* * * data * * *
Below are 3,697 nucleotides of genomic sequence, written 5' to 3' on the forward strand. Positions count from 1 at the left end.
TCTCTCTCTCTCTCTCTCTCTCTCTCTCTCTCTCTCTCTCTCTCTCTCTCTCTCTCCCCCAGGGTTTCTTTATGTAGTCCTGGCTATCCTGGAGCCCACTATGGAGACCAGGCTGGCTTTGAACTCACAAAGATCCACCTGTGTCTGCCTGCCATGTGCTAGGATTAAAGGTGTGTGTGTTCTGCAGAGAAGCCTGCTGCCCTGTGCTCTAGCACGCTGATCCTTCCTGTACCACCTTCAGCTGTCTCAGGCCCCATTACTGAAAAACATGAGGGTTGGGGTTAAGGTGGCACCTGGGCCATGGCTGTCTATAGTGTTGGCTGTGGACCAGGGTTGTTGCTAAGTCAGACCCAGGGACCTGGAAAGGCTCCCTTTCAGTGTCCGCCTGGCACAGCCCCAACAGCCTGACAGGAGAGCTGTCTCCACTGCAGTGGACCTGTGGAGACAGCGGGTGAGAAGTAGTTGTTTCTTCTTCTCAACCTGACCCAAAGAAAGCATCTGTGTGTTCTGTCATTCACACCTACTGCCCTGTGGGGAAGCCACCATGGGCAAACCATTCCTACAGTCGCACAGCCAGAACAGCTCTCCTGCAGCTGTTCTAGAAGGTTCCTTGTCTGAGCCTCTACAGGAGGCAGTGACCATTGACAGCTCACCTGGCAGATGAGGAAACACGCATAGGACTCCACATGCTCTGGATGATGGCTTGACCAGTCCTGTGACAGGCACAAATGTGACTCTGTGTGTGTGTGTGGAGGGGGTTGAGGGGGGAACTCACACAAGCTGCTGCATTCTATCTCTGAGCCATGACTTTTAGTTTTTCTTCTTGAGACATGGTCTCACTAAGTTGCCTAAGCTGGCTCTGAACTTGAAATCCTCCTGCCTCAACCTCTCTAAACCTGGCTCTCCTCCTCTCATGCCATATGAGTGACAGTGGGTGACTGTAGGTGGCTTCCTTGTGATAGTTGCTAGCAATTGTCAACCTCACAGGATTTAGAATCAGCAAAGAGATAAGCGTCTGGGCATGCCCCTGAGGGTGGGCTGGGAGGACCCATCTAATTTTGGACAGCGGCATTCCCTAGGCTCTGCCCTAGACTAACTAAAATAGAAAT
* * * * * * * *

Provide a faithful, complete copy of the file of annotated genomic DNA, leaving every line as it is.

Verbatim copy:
Below are 3,697 nucleotides of genomic sequence, written 5' to 3' on the forward strand. Positions count from 1 at the left end.
TCTCTCTCTCTCTCTCTCTCTCTCTCTCTCTCTCTCTCTCTCTCTCTCTCTCTCTCCCCCAGGGTTTCTTTATGTAGTCCTGGCTATCCTGGAGCCCACTATGGAGACCAGGCTGGCTTTGAACTCACAAAGATCCACCTGTGTCTGCCTGCCATGTGCTAGGATTAAAGGTGTGTGTGTTCTGCAGAGAAGCCTGCTGCCCTGTGCTCTAGCACGCTGATCCTTCCTGTACCACCTTCAGCTGTCTCAGGCCCCATTACTGAAAAACATGAGGGTTGGGGTTAAGGTGGCACCTGGGCCATGGCTGTCTATAGTGTTGGCTGTGGACCAGGGTTGTTGCTAAGTCAGACCCAGGGACCTGGAAAGGCTCCCTTTCAGTGTCCGCCTGGCACAGCCCCAACAGCCTGACAGGAGAGCTGTCTCCACTGCAGTGGACCTGTGGAGACAGCGGGTGAGAAGTAGTTGTTTCTTCTTCTCAACCTGACCCAAAGAAAGCATCTGTGTGTTCTGTCATTCACACCTACTGCCCTGTGGGGAAGCCACCATGGGCAAACCATTCCTACAGTCGCACAGCCAGAACAGCTCTCCTGCAGCTGTTCTAGAAGGTTCCTTGTCTGAGCCTCTACAGGAGGCAGTGACCATTGACAGCTCACCTGGCAGATGAGGAAACACGCATAGGACTCCACATGCTCTGGATGATGGCTTGACCAGTCCTGTGACAGGCACAAATGTGACTCTGTGTGTGTGTGTGGAGGGGGTTGAGGGGGGAACTCACACAAGCTGCTGCATTCTATCTCTGAGCCATGACTTTTAGTTTTTCTTCTTGAGACATGGTCTCACTAAGTTGCCTAAGCTGGCTCTGAACTTGAAATCCTCCTGCCTCAACCTCTCTAAACCTGGCTCTCCTCCTCTCATGCCATATGAGTGACAGTGGGTGACTGTAGGTGGCTTCCTTGTGATAGTTGCTAGCAATTGTCAACCTCACAGGATTTAGAATCAGCAAAGAGATAAGCGTCTGGGCATGCCCCTGAGGGTGGGCTGGGAGGACCCATCTAATTTTGGACAGCGGCATTCCCTAGGCTCTGCCCTAGACTAACTAAAATAGAAAT